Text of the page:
By Kent Larsen
Coke Newell's 'Latter Days' Tells LDS Story
SALT LAKE CITY, UTAH -- "Latter Days," a re-telling of Latter-Day Saint
history by convert Coke Newell of the LDS Public Affairs Department has done
well for St. Martin's Press. It's done so well that it's been picked up by
Sam's Club and the New York publisher is releasing it in paperback.
"I suppose I tell the story as I wish I would have heard it," says Newell.
"In the church we constantly preach to the choir. I'm fairly outrageous in
my thinking, but Don LeFevre in Public Affairs helped me learn to temper and
control my writing. Learning to tell the Latter-day Saint story to an
audience is what I do on the job every day. I hope the book is an extension
of what I've learned."
As for "Latter Days," the style and tone of the book can be found in the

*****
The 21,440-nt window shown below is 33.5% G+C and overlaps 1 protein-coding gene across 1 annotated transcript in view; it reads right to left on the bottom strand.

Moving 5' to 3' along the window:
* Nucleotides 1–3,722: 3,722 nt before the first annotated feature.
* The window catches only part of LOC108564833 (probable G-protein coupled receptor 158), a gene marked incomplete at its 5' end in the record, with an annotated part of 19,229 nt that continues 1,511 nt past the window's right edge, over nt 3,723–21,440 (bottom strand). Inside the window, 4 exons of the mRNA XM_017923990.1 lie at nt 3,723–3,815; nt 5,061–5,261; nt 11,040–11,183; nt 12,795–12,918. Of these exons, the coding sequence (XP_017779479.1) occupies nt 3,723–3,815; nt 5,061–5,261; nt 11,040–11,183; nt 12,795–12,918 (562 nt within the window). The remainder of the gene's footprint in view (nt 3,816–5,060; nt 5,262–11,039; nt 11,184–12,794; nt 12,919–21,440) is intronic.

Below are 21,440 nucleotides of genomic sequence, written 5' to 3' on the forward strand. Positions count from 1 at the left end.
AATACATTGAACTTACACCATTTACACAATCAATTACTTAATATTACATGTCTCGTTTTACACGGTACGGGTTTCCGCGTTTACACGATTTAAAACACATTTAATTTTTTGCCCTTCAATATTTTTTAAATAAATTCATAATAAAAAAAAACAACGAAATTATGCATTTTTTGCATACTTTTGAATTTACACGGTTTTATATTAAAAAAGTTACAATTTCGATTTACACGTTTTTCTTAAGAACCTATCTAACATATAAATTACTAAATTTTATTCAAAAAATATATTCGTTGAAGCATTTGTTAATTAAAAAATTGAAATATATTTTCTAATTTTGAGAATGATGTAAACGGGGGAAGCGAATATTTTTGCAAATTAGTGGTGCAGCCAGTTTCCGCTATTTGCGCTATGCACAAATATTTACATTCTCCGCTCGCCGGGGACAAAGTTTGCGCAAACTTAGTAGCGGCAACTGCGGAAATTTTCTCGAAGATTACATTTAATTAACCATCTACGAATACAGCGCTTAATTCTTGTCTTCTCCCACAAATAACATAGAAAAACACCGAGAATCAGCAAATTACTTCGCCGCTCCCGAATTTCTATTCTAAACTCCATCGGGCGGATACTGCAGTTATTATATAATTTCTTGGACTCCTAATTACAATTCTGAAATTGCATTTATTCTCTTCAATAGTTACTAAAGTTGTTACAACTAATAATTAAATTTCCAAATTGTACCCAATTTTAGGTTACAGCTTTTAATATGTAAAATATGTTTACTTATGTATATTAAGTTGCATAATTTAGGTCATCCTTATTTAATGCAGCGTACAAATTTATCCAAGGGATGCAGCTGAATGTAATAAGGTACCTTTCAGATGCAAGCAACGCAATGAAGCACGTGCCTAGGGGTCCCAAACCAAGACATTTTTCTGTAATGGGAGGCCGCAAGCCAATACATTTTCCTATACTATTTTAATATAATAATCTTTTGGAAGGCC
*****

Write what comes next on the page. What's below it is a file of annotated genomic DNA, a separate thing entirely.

first words of the prologue:
He could have done something simple, like refuse to go to church or argue
that the preacher was boring. After all, he was just a fourteen-year-old
boy, and everyone would have understood. . . . But no, young Joseph Smith
had to go and turn religion on its head, making claims no one had ever made,
pushing buttons no one had ever pushed.
Volume on LDS history wins national readership
Deseret News 30Jun01 A2
By Jerry Johnston: Deseret News staff writer